Academic journal article Alcohol Health & Research World

Special Populations in Alcoholics Anonymous

Academic journal article Alcohol Health & Research World

Special Populations in Alcoholics Anonymous

Article excerpt

The vast majority of Alcoholics Anonymous (AA) members in the United States are white, and only a few studies have investigated the program's effectiveness for ethnic minorities. Project MATCH, a multisite research study aimed at developing guidelines for assigning alcoholics to appropriate treatment approaches, also assessed AA effectiveness for minority clients. Some differences in AA attendance existed among white, African-American, and Hispanic Project MATCH participants who had received some inpatient treatment before entering the study, but not among participants who had not received inpatient treatment. Further analyses of white and Hispanic Project MATCH participants demonstrated that although Hispanic clients attended AA less frequently than white clients, their involvement with and commitment to AA was higher than among white clients. For both Hispanics and whites, AA involvement predicted increased abstinence. KEY WORDS: Alcoholics Anonymous; special populations; minority group; ethnic group; sociocultural norms; AODD (alcohol and other drug dependence) recovery; Hispanic; African American; white American; epidemiology; psychosocial treatment method; outpatient care; aftercare; treatment outcome; AOD abstinence; comparative study; New Mexico; literature review

Alcoholics Anonymous (AA) describes itself as a mutual-help program that is based on the attraction of its members to the program's philosophy rather than on program promotion (Alcoholics Anonymous 1976). How attractive, however, is AA to ethnic minorities with alcohol-related problems? In other words, can a mutualhelp program with strong Protestant roots that was started by white, middleclass Americans equally appeal to clients with diverse ethnic and cultural backgrounds? The spread of AA-based 12-step ideology and practices to 44 countries and the publication of the AA core literature in at least 8 languages would argue in the affirmative. Several factors may explain the growth and acceptance of AA across cultures (Makela 1993). For example, the 12-step philosophy is intentionally broad and open to divergent interpretations. This ideological flexibility permits its wide application across diverse cultures holding different beliefs and values. Furthermore, AA explicitly renounces political affiliations and shuns associations with other social movements. This "isolationism" has facilitated the introduction of AA into geopolitical areas that have traditionally discouraged the formation of grassroots social movements.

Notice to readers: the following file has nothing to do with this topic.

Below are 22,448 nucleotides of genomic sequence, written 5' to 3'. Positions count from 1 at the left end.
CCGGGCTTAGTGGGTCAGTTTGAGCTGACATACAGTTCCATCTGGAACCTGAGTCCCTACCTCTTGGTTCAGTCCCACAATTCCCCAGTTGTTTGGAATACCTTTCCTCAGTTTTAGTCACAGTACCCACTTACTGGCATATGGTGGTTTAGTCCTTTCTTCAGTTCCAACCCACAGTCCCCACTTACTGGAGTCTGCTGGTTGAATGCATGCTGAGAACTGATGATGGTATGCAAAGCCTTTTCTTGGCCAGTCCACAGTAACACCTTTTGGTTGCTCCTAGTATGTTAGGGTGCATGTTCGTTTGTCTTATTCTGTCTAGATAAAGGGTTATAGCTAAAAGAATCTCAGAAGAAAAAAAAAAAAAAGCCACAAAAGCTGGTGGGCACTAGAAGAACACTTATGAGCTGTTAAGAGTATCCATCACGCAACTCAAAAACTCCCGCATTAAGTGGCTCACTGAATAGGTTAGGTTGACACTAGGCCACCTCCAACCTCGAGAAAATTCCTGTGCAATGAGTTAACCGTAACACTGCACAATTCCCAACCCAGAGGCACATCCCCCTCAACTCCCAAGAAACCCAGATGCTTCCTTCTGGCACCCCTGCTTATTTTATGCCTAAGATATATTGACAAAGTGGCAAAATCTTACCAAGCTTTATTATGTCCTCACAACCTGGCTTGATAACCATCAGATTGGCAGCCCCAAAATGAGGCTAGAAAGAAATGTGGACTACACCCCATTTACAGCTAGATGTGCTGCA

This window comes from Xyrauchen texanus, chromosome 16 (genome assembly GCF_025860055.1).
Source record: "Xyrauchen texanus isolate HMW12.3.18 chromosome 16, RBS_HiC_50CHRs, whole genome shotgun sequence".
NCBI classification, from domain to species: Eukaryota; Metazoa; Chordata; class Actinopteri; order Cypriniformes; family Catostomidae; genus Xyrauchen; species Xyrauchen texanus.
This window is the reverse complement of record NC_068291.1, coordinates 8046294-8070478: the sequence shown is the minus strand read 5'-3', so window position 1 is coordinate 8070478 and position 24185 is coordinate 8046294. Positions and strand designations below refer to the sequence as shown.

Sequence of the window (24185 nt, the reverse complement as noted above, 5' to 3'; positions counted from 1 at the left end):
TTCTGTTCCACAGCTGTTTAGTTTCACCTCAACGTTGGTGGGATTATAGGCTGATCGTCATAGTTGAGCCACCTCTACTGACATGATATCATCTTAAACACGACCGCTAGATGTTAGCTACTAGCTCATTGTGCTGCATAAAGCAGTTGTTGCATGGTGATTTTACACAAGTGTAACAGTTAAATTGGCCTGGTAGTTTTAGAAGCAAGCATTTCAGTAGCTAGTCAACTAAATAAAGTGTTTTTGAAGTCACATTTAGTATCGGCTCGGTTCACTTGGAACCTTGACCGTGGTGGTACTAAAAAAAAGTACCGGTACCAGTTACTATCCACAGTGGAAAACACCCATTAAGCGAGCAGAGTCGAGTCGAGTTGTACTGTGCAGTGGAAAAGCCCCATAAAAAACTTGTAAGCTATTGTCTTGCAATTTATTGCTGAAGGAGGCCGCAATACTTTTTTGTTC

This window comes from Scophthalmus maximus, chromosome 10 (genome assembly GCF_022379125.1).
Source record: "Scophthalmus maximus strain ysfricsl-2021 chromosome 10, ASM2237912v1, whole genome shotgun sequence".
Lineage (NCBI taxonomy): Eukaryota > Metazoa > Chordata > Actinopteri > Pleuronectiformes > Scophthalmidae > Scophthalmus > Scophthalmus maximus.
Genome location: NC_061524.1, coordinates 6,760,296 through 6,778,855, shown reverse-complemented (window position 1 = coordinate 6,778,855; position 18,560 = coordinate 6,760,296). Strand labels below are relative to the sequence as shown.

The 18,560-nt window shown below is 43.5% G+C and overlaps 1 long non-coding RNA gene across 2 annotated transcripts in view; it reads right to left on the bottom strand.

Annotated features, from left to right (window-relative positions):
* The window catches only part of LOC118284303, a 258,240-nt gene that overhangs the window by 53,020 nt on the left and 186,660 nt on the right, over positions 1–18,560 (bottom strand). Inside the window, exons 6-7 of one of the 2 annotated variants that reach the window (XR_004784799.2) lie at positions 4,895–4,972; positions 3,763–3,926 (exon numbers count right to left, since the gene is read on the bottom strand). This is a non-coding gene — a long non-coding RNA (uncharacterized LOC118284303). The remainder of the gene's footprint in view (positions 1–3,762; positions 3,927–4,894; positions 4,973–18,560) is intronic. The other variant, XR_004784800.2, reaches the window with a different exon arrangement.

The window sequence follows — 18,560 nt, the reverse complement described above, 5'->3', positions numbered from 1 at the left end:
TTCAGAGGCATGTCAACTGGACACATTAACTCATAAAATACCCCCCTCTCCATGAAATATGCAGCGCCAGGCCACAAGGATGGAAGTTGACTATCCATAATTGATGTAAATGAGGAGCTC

A slightly different question is whether minorities consider AA an attractive resource when the program is practiced within a larger dominant culture, such as that of the United States. In this situation, minority groups are asked to both adopt and modify the majority's interpretations, values, and beliefs about what is most germane in 12-step ideology and practice. These conditions raise a series of related questions, such as the following: How do minority groups in the United States use AA? How, if at all, do practices among AA members vary because of ethnic and cultural differences? Finally, do ethnic and cultural factors influence the benefits associated with AA attendance and involvement? This article addresses those questions based on findings obtained from epidemiological studies, the Project MATCH treatment study, and analyses of two samples of Hispanic clients with alcohol problems recruited in Albuquerque, New Mexico.

FINDINGS FROM

EPIDEMIOLOGICAL RESEARCH

Epidemiological analyses in the general population of the United States indicate that AA is well known among Hispanics and African-Americans. Moreover, a vast majority of the people in those ethnic groups generally would recommend AA affiliation for alcohol-related problems (Caetano 1993). Prevalence estimates vary considerably, however, on the extent to which African-American and Hispanic clients actually select AA as a resource. For example, Caetano (1993) suggested that the proportion of people among the general population who were likely to attend AA was greater among Hispanics (12 percent) than among African-Americans (5 percent) or whites (5 percent). …

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